I did a little more research before I went to the school, but when I signed up I didn't know much of that we did, I went for the money and it turned out pretty damn good. I got out of school, received my bonus and them my SGT stripes 3 months later and enjoyed my job, sweet deal.

Well that's my thoughts for today, I'm sure more RT's than any just kind of fell into this profession and didn't plan this out as a teenager. That's my theory and I'm sticking to it.

Tuesday, October 16, 2007


Well I noticed reading at RT Cave that he is in a smaller hospital were they are not just implementing RT Protocols, well here at my small hospital we are now just starting to implement RT protocols also that started on October 1st.

Our's are just for the delivering of medication, Incentive Spirometers and Oxygen, it goes something like this:

1. Respiratory Order
2. We grab out assessment sheet and assess the patient in the different catagories which are:

  • Respiratory History
  • Surgical/Trauma Status
  • Adult and Peds Respiratory Pattern
  • Chest Xray/Abg/Spo2/Fio2 (All one catagorie, doesn't make sense to me)
  • Cough
  • Breath Sounds
  • Activity (ambulatory, non ambulatory ect)
  • Level of Conconsious

3. Assign points of severity of those catagories and get a total
4. Use total and assesment to adjust therapy as needed.
5. Reassess Q48 or more and adjust therapy as needed.

O2 Protocol is just set up to keep Spo2 >90%, this is nice because of so many Doc's ordering so many different levels, 93%, 90%, 95% ect, how the hell do you keep that straight.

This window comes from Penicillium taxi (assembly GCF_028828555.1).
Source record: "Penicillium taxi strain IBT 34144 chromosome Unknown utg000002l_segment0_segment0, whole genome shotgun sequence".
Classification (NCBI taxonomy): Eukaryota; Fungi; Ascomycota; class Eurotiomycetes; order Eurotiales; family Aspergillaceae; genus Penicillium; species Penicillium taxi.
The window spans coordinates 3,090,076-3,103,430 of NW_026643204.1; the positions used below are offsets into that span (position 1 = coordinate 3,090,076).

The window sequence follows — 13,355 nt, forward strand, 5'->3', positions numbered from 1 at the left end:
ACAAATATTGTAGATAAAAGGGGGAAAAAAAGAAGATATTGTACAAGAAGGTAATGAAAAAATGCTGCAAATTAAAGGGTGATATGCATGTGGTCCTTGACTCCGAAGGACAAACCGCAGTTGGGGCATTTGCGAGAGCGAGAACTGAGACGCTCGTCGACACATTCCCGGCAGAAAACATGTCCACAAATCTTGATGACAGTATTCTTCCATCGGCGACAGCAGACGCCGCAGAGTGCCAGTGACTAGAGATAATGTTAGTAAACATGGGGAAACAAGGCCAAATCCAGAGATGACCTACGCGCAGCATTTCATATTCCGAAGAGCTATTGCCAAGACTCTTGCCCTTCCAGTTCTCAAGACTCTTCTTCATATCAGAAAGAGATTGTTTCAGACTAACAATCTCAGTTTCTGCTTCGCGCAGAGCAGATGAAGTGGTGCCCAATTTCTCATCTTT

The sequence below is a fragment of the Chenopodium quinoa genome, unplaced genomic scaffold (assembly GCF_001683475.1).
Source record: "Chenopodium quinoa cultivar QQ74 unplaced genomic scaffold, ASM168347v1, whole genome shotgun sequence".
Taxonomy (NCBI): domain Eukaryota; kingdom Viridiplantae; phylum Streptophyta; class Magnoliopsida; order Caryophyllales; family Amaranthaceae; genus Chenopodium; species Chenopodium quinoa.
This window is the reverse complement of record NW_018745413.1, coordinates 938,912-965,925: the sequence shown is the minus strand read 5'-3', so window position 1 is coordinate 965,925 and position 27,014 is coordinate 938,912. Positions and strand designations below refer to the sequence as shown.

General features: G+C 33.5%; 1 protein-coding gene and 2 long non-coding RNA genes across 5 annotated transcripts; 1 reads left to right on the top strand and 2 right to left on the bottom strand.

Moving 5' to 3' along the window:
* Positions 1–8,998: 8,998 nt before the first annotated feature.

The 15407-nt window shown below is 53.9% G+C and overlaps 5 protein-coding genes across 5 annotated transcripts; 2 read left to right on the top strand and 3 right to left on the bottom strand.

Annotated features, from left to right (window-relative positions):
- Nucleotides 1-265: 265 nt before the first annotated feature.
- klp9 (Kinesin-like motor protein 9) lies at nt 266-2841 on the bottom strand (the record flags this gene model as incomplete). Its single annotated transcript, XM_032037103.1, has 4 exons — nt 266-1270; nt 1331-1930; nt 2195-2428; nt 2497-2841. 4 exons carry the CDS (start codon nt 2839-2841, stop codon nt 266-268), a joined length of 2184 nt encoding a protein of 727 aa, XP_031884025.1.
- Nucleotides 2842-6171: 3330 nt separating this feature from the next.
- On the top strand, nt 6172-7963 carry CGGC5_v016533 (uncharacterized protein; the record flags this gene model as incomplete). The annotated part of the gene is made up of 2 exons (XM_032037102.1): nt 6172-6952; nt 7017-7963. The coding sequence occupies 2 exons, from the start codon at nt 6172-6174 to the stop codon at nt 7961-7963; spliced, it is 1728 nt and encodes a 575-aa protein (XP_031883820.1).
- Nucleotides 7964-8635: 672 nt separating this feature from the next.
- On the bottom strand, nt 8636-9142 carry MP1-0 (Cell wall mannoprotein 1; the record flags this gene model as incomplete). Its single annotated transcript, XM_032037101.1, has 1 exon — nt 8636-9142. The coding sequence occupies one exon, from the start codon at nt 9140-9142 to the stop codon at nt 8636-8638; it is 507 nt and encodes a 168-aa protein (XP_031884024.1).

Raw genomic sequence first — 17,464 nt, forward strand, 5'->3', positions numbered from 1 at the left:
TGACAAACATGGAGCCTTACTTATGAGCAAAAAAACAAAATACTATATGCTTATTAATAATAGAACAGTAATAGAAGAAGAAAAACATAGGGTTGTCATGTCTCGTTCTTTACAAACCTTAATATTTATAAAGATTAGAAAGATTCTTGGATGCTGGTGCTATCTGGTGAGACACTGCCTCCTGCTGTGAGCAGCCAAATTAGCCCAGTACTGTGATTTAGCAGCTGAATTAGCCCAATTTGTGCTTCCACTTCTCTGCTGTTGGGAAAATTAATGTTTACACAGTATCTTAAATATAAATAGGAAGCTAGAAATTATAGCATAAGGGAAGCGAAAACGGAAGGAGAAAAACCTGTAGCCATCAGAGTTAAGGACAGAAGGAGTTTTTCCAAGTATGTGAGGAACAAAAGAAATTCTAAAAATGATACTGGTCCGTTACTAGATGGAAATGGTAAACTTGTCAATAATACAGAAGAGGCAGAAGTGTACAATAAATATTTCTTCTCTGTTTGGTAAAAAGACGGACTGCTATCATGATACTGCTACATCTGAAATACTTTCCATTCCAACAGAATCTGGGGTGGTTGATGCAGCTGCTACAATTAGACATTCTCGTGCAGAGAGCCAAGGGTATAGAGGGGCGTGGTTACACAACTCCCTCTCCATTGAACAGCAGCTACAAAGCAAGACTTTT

Now the I.S. Protocol is nice, Surgeons would routinely order EZPAP tx's Q4 x48 hours then QID until discharge, crazy I know this would range for any surgeries from Abdominal to foot surgeries. Now we have to ability to just do I.S. or change to EZPAP as needed. If the I.S. is less than 50% of predicted then go to EZPAP until I.S. is over the 50% mark. So far it works pretty good but were still learning its only 2 weeks in.

Anyways I'm all for Therapist driven protocols, let us do what we were trained to do! If this goes off well maybe in a year or so we would work towards Vent Protocols. I did work at a hospital with a great vent protocol, we were in charge of it and the Doc would just write ABG parameters, easy right.

Until next thought, keep em breathing.

Little bit about me

Well first posting on this blog, just wanted to say a little about me as a Therapist.

I've been a RT for 10 years now, received my training at Ft. Sam Houston in San Antonio Texas through the U.S. Army Academy of Health Sciences. Here I earned the MOS 91V, or Respiratory Therapist. Nice way to go through school, 2 years crammed into 8 months. Basically 20 out of the starting 80 graduated, but attrition rate here. Anyway I did this for 4 years working as a RT in San Antonio Brooke Army Medical Center, El Paso Texas at William Beaumont Army Medical Center, then in Ft. Lee Virginia at Kenner Army Health Clinic. Before all this I was a Combat Medic for 6 years, and served in 2 conflicts during this time, Desert Storm and Somalia. So there you have it 10 Years of Army Medical training.

Well now I'm out of the Army since 1999, and have worked a some larger hospitals. Now currently working in a small hospital as a night shift therapist where we only have one therapist on during night shift. I like it that way.